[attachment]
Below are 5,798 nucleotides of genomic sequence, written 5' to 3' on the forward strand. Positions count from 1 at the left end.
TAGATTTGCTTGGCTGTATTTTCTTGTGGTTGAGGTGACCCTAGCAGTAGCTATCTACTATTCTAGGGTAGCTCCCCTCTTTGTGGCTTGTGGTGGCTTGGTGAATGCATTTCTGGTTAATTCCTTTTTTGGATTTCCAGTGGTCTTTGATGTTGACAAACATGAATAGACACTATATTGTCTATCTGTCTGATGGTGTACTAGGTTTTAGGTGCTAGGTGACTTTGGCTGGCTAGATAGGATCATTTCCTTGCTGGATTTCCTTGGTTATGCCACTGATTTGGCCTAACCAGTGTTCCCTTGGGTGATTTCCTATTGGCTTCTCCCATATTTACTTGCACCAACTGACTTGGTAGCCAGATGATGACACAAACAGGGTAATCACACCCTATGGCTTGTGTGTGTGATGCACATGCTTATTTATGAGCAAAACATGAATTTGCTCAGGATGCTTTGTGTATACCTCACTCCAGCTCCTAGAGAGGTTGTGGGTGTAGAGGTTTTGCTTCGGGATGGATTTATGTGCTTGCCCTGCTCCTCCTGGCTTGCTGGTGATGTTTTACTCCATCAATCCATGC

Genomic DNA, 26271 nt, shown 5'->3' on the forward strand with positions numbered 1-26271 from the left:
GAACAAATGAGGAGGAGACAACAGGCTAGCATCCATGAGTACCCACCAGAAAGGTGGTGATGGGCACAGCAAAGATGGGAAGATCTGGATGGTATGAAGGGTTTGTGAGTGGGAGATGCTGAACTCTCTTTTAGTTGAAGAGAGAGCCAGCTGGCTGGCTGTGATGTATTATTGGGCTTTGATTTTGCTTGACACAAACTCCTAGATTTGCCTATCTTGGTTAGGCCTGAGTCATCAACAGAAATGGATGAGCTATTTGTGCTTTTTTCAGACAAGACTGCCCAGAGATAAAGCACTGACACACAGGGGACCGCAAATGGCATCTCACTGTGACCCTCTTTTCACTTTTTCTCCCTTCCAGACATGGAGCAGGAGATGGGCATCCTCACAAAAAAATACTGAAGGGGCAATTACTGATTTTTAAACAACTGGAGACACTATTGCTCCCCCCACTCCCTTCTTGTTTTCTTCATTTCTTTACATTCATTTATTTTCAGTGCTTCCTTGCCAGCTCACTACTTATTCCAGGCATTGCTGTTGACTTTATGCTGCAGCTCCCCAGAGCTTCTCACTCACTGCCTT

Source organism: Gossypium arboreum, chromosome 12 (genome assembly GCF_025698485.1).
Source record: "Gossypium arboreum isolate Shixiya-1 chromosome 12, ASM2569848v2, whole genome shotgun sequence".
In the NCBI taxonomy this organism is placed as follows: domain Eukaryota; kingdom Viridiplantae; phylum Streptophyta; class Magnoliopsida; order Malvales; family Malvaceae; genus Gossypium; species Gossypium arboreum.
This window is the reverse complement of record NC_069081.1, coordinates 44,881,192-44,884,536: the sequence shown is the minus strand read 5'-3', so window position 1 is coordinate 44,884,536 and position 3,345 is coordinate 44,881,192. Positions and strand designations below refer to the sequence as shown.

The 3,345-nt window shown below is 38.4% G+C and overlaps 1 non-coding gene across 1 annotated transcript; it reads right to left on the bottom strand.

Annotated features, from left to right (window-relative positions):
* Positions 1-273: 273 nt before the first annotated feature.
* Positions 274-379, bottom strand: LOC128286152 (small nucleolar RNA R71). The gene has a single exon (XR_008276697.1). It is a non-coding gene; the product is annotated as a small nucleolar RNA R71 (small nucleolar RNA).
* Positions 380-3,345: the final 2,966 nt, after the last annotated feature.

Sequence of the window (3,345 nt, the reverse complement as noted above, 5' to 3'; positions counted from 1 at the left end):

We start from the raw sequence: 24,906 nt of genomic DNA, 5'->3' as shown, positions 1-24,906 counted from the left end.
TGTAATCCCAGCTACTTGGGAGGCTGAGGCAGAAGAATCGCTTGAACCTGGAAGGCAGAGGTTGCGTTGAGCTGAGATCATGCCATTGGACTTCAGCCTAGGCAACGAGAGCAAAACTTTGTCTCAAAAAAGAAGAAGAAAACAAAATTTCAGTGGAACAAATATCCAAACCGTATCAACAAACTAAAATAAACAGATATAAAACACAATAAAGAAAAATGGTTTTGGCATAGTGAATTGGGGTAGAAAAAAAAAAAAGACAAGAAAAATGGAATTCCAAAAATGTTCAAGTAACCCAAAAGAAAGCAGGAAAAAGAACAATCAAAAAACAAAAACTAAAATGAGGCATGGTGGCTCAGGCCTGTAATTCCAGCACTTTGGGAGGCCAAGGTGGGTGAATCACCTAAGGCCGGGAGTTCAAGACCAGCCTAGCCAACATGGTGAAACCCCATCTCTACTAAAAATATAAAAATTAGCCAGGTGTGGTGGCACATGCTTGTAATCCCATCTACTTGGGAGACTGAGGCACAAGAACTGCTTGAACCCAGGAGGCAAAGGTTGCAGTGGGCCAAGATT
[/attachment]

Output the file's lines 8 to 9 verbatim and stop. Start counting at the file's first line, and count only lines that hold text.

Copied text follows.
This window is the reverse complement of record NC_069081.1, coordinates 44,881,192-44,884,536: the sequence shown is the minus strand read 5'-3', so window position 1 is coordinate 44,884,536 and position 3,345 is coordinate 44,881,192. Positions and strand designations below refer to the sequence as shown.

The 3,345-nt window shown below is 38.4% G+C and overlaps 1 non-coding gene across 1 annotated transcript; it reads right to left on the bottom strand.